Objective: Sedative hypnotics are used by athletes to alleviate precompetition anxiety and insomnia. The effects of these agents on exercise tolerance have not been extensively researched.
Design: To determine the effects of sedative hypnotics on psychomotor and physical performance, a double-blind, placebo- (P) controlled, cross-over designed trial investigated the effects of zopiclone (Z) and loprazolam (L) on performance in 12 athletes.
Intervention: Subjects ingested either P, Z (7.5 mg), or L (2 mg) on three different occasions separated by a 1-week washout period. Eye-hand coordination tests, a 30-m sprint test, an agility test, and a graded treadmill run to exhaustion for determination of VO2max were performed 10 hours after drug administration.
Results: Subjects reported a significantly greater hangover effect following ingestion of L (8/11 subjects) compared with ingestion of Z (3/11 subjects; p < 0.01). A greater number of subjects felt alert after ingestion of P (9/11 subjects) and Z (9/11 subjects) compared with L (4/11 subjects; p < 0.01). The results of the eye-hand coordination tests, the 30-m sprint, the T-test, the VO2max, and the time to exhaustion during the treadmill run were not significantly altered following the ingestion of P, Z, and L. There was a significant difference between the delta values for Z and L for the number of missed responses in the eye-hand coordination tests (p < 0.02). Therefore, following the ingestion of L, subjects experienced a significant hangover effect and altered reaction time, whereas the ingestion of Z did not significantly impair either psychomotor or physical performance in the administered tests.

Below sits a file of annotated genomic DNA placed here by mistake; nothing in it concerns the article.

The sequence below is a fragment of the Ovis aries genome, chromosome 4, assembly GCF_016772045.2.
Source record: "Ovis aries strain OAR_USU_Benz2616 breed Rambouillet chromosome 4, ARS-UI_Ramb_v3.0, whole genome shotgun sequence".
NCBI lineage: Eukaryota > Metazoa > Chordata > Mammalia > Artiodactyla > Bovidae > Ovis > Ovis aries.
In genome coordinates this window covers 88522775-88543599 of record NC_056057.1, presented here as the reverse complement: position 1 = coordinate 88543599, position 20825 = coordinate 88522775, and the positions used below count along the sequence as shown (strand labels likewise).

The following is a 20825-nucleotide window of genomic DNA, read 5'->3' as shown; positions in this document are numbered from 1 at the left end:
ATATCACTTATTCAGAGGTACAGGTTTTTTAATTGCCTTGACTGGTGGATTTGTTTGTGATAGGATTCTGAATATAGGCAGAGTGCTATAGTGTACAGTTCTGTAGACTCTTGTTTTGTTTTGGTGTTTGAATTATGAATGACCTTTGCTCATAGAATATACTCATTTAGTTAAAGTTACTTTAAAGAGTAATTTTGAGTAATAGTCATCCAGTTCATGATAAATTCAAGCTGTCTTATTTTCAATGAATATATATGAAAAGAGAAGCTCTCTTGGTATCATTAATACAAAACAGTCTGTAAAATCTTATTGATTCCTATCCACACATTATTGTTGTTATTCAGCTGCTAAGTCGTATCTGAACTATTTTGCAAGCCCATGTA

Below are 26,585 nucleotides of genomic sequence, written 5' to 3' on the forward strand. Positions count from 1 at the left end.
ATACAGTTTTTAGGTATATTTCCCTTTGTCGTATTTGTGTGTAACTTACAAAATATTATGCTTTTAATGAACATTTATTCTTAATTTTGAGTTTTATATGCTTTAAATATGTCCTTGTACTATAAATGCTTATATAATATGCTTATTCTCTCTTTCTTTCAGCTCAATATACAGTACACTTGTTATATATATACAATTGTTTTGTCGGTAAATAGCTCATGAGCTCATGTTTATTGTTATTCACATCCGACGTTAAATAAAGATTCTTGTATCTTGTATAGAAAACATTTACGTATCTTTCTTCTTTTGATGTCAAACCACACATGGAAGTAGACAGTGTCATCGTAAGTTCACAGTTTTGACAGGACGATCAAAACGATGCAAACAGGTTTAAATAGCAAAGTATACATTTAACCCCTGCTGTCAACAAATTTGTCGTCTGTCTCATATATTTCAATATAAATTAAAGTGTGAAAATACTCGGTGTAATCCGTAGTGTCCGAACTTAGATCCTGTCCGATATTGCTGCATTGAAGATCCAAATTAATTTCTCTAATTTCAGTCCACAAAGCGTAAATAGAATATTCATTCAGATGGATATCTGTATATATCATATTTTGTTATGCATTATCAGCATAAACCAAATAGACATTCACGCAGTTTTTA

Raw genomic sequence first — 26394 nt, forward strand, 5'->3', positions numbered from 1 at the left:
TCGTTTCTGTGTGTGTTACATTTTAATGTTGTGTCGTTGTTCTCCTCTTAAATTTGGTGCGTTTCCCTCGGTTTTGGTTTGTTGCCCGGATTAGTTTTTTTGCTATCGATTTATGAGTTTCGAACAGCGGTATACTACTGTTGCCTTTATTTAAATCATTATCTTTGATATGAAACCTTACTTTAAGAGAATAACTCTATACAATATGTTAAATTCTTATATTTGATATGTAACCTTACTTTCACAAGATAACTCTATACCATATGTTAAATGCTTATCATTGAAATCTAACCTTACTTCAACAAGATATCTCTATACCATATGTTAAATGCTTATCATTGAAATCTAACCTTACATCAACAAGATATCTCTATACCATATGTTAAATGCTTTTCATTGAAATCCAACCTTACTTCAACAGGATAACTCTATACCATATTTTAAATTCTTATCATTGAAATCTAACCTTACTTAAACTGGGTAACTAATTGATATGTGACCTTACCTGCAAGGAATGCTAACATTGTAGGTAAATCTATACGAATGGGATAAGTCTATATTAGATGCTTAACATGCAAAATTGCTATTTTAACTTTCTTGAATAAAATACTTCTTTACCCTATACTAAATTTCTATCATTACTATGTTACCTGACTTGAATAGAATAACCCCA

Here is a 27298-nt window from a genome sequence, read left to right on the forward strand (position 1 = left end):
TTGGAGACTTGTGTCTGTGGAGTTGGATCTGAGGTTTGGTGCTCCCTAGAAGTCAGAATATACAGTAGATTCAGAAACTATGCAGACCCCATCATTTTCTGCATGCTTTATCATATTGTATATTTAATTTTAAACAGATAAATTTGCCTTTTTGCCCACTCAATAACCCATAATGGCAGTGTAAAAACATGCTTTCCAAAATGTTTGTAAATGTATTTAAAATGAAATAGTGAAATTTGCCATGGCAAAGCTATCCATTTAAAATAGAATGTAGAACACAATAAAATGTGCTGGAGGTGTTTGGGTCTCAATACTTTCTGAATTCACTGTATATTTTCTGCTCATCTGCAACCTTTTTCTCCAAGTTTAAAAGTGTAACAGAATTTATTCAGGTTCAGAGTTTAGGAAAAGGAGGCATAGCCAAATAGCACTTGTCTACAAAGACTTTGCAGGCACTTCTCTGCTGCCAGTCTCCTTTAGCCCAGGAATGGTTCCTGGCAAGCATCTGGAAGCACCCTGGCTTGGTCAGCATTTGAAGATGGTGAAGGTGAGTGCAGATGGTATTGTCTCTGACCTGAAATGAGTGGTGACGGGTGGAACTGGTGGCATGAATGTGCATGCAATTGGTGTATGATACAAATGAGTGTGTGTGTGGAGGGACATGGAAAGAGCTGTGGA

Clinical relevance: Investigate the extent of the effects of sedative hypnotics on exercise performances, enabling team physicians to prescribe such drugs to the athlete more effectively.